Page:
Nearly all work you perform in Project occurs in a view. A view might contain elements such as tables, groups, and filters. You can combine these with other elements (such as a timescaled grid in a usage view) or with graphic elements (such as the graphic representation of tasks in the chart portion of the Gantt Chart view).
Project includes dozens of views that organize information for specific purposes. You might find that you need to see your project information in some way not available in the predefined views. If Project’s available views don’t meet your needs, you can edit an existing view or create your own view.
In this exercise, you create a film-shooting schedule view that combines the custom filter and custom table you created in the previous sections. The view you create will more closely match a standard format used in the film industry.
On the View menu, click More Views.
The More Views dialog box appears:
In this dialog box you can see all the predefined views available to you.
Click the New button.
The Define New View dialog box appears. Most views occupy a single pane, but a view can consist of two separate panes.
Make sure Single View is selected, and then click OK.
The View Definition in dialog box appears.
In the Name box, type Shooting Schedule View.
In the Screen box, select Task Sheet from the drop-down list.
In the Table box, select Shooting Schedule Table from the drop-down list.
The specific tables listed in the drop-down list depend on the type of view you selected in step 5: task-related tables or resource-related tables.
In the Group box, select No Group from the drop-down list.
The specific groups listed in the drop-down list depend on the type of view you selected in step 5.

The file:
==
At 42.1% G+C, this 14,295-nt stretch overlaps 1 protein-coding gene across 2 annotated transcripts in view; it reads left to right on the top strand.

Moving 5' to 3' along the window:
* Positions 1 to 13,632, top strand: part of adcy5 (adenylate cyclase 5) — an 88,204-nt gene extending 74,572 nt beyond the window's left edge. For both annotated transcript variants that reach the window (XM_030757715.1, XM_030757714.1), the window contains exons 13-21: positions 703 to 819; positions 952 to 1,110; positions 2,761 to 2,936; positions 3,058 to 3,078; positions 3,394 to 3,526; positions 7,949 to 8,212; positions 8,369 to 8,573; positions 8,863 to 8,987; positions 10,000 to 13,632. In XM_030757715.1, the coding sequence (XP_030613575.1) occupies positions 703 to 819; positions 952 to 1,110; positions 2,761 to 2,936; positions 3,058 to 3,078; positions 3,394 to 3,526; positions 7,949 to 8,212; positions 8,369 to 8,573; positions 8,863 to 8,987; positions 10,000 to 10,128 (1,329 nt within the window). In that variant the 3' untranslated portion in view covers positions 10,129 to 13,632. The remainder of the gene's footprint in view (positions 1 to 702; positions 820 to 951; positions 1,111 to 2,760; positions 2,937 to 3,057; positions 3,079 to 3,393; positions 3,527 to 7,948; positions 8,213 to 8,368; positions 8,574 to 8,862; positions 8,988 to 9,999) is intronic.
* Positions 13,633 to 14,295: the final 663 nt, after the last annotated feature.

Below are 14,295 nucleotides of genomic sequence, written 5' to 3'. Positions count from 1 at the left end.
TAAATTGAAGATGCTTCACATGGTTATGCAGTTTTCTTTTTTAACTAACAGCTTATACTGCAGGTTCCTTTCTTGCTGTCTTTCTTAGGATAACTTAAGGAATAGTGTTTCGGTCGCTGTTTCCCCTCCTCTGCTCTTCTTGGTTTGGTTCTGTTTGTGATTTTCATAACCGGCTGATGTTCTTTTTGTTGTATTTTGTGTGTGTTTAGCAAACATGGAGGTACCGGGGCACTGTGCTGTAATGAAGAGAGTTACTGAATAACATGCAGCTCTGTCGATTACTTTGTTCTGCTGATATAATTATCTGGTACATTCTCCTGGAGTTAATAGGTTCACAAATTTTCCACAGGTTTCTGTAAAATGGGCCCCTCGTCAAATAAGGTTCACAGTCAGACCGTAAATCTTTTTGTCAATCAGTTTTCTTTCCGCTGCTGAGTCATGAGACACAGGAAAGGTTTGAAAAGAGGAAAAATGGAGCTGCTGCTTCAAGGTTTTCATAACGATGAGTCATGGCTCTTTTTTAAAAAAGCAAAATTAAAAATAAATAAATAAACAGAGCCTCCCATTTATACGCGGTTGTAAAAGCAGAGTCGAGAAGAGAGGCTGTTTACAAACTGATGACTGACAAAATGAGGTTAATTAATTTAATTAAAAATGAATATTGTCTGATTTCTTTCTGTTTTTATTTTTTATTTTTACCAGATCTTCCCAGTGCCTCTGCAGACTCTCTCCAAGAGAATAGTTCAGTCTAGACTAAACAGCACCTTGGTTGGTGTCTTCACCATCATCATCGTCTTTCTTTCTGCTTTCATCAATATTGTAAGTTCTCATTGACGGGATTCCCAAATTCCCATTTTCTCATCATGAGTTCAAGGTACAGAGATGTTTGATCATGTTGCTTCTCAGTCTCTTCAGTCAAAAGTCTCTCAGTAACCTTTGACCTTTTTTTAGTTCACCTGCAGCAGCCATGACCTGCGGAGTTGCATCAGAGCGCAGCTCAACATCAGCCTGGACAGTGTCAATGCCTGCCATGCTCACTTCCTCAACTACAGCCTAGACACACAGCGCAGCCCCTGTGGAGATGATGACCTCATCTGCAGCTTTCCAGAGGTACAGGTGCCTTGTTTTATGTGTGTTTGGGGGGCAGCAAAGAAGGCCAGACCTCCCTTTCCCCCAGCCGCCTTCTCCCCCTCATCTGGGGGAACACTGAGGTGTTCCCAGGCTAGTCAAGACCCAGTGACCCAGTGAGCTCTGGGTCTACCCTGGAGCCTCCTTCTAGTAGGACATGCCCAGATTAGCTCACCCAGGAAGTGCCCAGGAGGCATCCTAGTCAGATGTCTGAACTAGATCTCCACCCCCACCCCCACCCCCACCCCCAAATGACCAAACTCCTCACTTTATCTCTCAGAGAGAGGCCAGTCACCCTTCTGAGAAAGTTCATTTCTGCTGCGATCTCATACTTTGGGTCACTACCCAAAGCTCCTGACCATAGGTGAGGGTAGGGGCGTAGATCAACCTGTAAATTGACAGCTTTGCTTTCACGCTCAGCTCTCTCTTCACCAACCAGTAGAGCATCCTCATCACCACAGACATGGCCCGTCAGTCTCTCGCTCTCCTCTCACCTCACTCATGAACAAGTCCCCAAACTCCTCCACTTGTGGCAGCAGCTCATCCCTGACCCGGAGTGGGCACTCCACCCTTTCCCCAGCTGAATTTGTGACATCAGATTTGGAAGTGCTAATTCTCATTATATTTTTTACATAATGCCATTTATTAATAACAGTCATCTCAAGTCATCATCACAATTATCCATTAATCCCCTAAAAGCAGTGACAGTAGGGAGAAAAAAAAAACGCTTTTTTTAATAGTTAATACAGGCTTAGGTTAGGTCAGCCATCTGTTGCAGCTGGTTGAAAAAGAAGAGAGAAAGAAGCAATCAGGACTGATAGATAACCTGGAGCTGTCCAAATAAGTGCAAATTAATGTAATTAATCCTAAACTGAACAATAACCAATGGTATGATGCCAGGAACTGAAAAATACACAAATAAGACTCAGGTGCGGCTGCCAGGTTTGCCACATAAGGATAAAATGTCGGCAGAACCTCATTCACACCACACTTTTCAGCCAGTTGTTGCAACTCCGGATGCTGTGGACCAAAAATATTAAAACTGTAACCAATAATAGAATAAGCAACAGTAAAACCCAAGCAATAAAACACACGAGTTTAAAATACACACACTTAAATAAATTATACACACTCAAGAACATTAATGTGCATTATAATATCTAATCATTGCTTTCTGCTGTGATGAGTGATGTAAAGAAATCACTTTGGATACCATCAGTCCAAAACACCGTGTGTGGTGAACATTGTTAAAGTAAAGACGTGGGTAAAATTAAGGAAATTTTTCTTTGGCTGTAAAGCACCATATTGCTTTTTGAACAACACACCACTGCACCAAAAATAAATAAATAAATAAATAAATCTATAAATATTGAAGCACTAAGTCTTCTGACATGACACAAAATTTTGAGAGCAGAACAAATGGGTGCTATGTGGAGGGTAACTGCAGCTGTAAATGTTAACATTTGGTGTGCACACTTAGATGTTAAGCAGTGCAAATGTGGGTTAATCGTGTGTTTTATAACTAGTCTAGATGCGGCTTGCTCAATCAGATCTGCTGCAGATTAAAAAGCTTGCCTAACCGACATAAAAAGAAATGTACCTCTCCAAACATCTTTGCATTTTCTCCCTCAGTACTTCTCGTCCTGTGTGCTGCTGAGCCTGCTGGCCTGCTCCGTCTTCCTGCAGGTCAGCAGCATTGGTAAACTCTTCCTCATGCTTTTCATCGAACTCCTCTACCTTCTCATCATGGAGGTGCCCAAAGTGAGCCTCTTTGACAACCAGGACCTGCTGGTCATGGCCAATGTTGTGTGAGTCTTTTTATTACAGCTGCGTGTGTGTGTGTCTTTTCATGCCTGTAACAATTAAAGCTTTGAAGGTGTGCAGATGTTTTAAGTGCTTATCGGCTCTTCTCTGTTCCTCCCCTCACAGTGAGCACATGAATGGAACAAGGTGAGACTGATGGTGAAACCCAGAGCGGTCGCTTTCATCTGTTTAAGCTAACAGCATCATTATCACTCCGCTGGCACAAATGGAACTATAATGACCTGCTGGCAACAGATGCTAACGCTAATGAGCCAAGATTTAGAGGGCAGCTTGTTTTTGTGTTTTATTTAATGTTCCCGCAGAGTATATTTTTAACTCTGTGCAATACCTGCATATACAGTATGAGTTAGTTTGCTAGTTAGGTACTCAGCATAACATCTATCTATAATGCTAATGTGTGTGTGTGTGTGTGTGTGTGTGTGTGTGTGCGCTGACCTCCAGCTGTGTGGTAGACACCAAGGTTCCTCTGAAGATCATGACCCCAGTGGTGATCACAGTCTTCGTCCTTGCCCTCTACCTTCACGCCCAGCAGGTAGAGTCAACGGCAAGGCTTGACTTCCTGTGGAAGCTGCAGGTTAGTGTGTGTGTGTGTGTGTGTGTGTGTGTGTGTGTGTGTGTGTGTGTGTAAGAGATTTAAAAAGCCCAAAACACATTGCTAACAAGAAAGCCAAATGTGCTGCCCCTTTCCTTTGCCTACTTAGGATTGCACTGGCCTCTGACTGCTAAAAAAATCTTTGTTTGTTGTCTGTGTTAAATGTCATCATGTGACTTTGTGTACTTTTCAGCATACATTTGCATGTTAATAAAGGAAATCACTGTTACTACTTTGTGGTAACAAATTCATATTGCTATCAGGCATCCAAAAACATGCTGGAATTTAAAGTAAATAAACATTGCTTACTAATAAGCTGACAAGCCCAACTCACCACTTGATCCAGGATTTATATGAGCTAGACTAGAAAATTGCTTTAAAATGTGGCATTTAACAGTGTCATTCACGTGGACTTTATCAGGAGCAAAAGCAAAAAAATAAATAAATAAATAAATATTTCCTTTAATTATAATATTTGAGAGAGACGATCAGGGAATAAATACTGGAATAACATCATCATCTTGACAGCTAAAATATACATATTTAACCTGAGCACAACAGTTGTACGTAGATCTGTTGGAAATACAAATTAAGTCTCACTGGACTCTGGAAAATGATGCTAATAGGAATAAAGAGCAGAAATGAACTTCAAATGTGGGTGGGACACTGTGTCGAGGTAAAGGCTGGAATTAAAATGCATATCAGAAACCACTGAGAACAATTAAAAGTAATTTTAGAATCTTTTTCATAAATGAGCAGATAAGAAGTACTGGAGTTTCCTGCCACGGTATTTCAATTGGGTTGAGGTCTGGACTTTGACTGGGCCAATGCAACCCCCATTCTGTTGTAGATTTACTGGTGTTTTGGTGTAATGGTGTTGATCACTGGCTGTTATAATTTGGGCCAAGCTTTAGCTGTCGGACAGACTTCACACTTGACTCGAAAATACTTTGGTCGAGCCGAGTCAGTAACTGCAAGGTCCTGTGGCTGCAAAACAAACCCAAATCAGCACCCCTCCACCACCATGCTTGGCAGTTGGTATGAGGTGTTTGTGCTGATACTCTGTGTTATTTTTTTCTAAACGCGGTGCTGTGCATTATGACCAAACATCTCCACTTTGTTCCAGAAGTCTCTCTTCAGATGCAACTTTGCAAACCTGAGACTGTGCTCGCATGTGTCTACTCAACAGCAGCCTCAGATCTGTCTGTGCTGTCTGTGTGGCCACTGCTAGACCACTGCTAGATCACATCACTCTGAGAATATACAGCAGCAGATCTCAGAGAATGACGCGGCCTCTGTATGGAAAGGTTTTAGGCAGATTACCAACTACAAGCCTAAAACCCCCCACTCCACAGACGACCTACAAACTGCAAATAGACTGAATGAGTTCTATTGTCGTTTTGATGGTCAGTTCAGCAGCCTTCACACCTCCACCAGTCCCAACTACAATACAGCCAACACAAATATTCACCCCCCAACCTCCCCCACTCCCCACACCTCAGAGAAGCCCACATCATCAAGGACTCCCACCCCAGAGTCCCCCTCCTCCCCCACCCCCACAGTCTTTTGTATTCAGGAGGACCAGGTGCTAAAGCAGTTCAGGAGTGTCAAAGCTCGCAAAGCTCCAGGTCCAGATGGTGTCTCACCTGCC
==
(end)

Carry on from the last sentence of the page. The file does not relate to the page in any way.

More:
In the Filter box, select Uncompleted Shoots from the drop-down list.
The specific filters listed in the drop-down list depend on the type of view you selected in step 5.
Select the Show in menu check box.
Click OK to close the View Definition in dialog box.
The new view appears and should be selected in the More Views dialog box.
Click the Apply button.
Project applies the new view. Your screen should look similar to the following illustration:
Now only uncompleted shoots are displayed, and the fields appear in an order consistent with a standard shooting schedule for a film project. Also, Project added the Shooting Schedule view to the View menu. This view will be saved with this Project plan, and you can use it whenever you want.
To conclude this exercise, you will adjust row height and column width to display some information that is not currently visible.
While holding down the [Ctrl] key, click the task ID numbers for tasks 27, 39, 51, 57, and 63.
In each of these selected rows, the names in the Cast column exceed the width of the column.
Drag the bottom edge of the task ID for task 27 down approximately one row.
While dragging the edge of the task ID, look at the status bar in the lower left corner of the Project window. The status bar indicates the new row height as you drag the edge of the task ID.
Project resizes the selected rows.
Double-click the right edge of the Location column heading.
Project resizes the column width to accommodate the widest value in the column. Your screen should look similar to the following illustration:
To learn more about working with views and the views available in Project, type About views into the Search box in the upper right corner of the Project window.
CLOSE: the Short Film Project 10 file.